Police say Alexander Velazquez, 54, had 28 more doses of fentanyl-laced drugs in his possession when he was caught.
A rapid response meant no fatalities.
Authorities don't give the location a seller uses or describe the stamps or marks on fentanyl-laced drugs because some heroin addicts will seek them out for an apparent higher high.
"We put out this was bad, they tell us they believe it means there is a higher level of purity," said Camden County Police Chief Scott Thomson.
Fentanyl a modern cousin of heroin but less forgiving. Far less is needed for a fatal dose.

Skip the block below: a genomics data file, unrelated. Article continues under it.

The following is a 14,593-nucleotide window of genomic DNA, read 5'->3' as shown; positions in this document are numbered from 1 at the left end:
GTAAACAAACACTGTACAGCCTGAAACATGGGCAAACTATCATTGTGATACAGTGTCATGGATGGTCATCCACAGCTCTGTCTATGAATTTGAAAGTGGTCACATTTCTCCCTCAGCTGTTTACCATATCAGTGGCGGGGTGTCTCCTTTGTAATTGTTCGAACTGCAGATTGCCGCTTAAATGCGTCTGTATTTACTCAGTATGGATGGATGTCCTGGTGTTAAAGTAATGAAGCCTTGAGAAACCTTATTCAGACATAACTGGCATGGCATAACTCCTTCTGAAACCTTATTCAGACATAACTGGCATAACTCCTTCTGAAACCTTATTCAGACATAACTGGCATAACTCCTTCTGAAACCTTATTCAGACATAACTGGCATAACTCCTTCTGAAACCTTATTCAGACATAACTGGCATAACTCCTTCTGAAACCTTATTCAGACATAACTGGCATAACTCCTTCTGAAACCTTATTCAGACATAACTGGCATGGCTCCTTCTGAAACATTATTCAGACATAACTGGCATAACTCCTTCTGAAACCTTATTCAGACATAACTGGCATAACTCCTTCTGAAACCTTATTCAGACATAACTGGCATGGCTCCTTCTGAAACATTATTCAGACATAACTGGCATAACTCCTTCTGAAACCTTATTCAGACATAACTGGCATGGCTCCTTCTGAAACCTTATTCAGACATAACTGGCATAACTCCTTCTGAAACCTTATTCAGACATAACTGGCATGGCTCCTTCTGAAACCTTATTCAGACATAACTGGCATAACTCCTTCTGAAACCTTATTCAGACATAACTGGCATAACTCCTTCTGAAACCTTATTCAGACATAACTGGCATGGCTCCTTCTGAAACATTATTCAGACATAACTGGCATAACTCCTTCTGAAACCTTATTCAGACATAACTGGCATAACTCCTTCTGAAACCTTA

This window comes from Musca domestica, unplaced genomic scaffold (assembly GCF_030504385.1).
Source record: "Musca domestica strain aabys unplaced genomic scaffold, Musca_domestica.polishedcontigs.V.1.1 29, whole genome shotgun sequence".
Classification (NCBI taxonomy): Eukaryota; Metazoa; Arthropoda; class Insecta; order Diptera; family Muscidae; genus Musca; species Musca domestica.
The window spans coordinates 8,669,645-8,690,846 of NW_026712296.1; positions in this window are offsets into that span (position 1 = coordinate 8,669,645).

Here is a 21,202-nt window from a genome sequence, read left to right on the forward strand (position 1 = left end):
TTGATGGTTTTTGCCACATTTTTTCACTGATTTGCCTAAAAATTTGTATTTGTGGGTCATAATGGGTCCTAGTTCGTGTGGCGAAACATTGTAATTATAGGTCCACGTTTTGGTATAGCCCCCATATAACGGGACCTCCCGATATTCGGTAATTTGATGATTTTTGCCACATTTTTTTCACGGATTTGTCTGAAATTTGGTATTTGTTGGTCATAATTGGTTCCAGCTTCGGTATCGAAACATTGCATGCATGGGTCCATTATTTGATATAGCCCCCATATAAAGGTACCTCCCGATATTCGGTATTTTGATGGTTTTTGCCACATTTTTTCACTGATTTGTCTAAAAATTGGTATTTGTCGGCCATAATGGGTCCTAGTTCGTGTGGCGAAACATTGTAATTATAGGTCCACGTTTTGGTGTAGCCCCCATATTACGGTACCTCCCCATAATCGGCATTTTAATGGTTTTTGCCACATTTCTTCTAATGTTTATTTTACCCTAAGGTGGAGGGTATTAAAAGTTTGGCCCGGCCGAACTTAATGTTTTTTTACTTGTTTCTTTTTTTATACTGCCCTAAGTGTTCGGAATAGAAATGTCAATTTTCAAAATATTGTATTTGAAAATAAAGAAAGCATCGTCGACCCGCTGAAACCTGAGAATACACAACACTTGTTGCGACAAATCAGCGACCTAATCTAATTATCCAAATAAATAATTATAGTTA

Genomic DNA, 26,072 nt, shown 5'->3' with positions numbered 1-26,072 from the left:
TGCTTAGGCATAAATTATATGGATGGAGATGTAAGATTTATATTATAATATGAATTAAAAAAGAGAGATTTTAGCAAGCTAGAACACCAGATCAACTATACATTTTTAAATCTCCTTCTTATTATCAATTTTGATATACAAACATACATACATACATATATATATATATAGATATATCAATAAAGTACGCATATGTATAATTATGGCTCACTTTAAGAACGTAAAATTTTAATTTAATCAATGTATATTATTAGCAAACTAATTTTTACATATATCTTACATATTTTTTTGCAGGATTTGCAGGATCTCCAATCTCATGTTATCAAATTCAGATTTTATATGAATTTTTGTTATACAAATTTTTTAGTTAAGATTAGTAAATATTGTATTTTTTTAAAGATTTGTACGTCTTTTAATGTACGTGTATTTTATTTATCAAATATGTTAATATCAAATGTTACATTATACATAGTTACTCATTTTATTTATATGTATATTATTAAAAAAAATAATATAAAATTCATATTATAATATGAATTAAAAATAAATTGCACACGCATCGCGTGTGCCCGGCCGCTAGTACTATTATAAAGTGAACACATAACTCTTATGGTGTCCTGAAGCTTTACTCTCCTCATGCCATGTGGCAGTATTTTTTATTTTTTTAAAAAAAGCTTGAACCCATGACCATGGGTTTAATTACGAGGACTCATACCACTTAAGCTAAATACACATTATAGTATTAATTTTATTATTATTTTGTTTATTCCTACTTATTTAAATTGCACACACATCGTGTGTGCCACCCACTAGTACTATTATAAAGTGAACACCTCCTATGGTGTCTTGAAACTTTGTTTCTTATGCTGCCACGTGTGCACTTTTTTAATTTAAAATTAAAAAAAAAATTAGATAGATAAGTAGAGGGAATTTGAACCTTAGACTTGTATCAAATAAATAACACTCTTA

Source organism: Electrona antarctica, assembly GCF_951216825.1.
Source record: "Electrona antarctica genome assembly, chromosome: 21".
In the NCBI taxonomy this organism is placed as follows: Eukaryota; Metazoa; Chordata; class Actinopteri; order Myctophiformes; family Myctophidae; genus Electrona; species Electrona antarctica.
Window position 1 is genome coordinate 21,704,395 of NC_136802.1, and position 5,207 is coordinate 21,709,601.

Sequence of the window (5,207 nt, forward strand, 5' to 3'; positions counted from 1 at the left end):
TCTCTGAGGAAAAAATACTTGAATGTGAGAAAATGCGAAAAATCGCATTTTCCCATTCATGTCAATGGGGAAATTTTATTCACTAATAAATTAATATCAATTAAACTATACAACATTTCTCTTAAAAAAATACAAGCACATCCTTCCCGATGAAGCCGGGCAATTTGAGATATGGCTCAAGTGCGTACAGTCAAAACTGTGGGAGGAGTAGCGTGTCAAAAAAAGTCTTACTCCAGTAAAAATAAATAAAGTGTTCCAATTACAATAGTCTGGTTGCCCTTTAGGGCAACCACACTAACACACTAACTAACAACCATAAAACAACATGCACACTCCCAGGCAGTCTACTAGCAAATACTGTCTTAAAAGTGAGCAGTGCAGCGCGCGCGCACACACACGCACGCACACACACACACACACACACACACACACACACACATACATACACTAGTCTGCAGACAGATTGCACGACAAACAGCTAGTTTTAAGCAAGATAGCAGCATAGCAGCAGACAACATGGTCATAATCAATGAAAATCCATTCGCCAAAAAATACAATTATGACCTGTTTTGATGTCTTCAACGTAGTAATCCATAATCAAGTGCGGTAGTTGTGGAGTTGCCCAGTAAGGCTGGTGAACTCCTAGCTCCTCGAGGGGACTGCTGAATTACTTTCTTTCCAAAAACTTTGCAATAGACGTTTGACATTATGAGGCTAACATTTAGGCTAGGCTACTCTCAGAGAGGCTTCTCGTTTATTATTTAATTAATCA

"It's much more potent. People don't know, understand or believe that what they're going to end up doing is overdosing on this drug and so they take the risk," said John Pellicane of Camden County's Office of Mental Health and Addiction.
Fentanyl has legitimate uses, but what ends up on the street is likely made in China and mailed to the United States.
Police think it is one, if not the major driver behind the spike in overdoses.
PLEASE RT ASAP TO SAVE A LIFE. https://t.co/3Q2T9TpPVy— NJ Attorney General (@NewJerseyAG) October 11, 2017
"Our fatal overdoses are up 150 percent," Thomson said
In 2016, Camden had 40 overdoses. So far in 2017, Camden has had 77.
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